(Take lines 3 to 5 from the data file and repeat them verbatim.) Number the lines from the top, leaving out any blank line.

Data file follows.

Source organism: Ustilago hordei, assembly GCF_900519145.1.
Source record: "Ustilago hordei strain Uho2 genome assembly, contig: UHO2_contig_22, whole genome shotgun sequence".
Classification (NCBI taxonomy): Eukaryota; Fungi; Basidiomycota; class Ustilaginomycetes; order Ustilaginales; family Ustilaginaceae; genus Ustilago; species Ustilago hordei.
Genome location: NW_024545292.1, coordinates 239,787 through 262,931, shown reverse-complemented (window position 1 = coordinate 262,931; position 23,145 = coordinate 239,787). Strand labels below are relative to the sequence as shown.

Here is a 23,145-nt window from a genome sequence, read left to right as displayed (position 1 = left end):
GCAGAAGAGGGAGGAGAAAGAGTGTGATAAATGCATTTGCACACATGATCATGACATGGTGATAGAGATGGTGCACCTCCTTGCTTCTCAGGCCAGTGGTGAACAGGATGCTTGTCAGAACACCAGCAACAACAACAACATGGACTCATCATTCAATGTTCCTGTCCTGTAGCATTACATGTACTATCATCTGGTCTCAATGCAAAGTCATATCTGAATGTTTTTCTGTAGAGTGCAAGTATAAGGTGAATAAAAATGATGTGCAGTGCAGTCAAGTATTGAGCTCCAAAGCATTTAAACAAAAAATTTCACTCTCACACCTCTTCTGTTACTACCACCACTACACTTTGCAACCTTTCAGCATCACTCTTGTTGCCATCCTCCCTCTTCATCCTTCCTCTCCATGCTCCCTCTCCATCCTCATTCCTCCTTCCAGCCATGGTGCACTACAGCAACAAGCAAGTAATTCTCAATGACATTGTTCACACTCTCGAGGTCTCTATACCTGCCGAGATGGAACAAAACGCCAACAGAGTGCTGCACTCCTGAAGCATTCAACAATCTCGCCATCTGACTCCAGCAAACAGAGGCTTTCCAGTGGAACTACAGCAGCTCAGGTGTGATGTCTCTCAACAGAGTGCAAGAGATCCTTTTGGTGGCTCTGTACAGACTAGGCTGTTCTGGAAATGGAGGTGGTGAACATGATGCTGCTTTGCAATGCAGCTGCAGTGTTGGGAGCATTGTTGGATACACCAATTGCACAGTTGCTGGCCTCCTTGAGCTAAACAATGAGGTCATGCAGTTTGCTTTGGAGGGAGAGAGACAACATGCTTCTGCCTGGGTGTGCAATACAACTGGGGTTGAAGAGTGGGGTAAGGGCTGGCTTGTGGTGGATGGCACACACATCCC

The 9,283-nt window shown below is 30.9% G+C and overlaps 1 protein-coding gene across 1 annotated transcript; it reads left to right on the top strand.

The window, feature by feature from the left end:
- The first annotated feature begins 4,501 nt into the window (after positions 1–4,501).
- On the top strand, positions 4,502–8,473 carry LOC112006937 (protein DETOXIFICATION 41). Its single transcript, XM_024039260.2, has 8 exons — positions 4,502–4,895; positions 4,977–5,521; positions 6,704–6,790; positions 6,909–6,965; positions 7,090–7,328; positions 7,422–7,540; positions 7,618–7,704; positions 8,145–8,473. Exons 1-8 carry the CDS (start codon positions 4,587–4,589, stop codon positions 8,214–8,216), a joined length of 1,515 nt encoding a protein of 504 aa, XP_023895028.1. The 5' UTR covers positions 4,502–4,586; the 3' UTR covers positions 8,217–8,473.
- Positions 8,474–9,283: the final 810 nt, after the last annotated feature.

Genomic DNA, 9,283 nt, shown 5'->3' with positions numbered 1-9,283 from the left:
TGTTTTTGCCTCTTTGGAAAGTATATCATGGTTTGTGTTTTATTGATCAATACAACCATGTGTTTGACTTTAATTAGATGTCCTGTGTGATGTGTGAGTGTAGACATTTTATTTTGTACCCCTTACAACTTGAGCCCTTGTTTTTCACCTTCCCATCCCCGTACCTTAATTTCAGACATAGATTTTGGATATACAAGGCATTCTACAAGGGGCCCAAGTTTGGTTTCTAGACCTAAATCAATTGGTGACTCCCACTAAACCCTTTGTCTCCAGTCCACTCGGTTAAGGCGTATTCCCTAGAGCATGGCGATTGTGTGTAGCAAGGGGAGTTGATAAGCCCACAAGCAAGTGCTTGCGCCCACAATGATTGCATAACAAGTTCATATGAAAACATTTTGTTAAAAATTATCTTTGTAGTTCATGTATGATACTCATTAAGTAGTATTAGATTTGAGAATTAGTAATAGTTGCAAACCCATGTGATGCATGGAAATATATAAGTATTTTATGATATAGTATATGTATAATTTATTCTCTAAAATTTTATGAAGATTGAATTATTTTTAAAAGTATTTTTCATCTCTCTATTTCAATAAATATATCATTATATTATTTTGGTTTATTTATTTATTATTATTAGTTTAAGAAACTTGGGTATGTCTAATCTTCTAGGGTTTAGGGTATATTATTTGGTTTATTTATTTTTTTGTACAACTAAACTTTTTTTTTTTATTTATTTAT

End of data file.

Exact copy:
Classification (NCBI taxonomy): Eukaryota; Fungi; Basidiomycota; class Ustilaginomycetes; order Ustilaginales; family Ustilaginaceae; genus Ustilago; species Ustilago hordei.
Genome location: NW_024545292.1, coordinates 239,787 through 262,931, shown reverse-complemented (window position 1 = coordinate 262,931; position 23,145 = coordinate 239,787). Strand labels below are relative to the sequence as shown.

Here is a 23,145-nt window from a genome sequence, read left to right as displayed (position 1 = left end):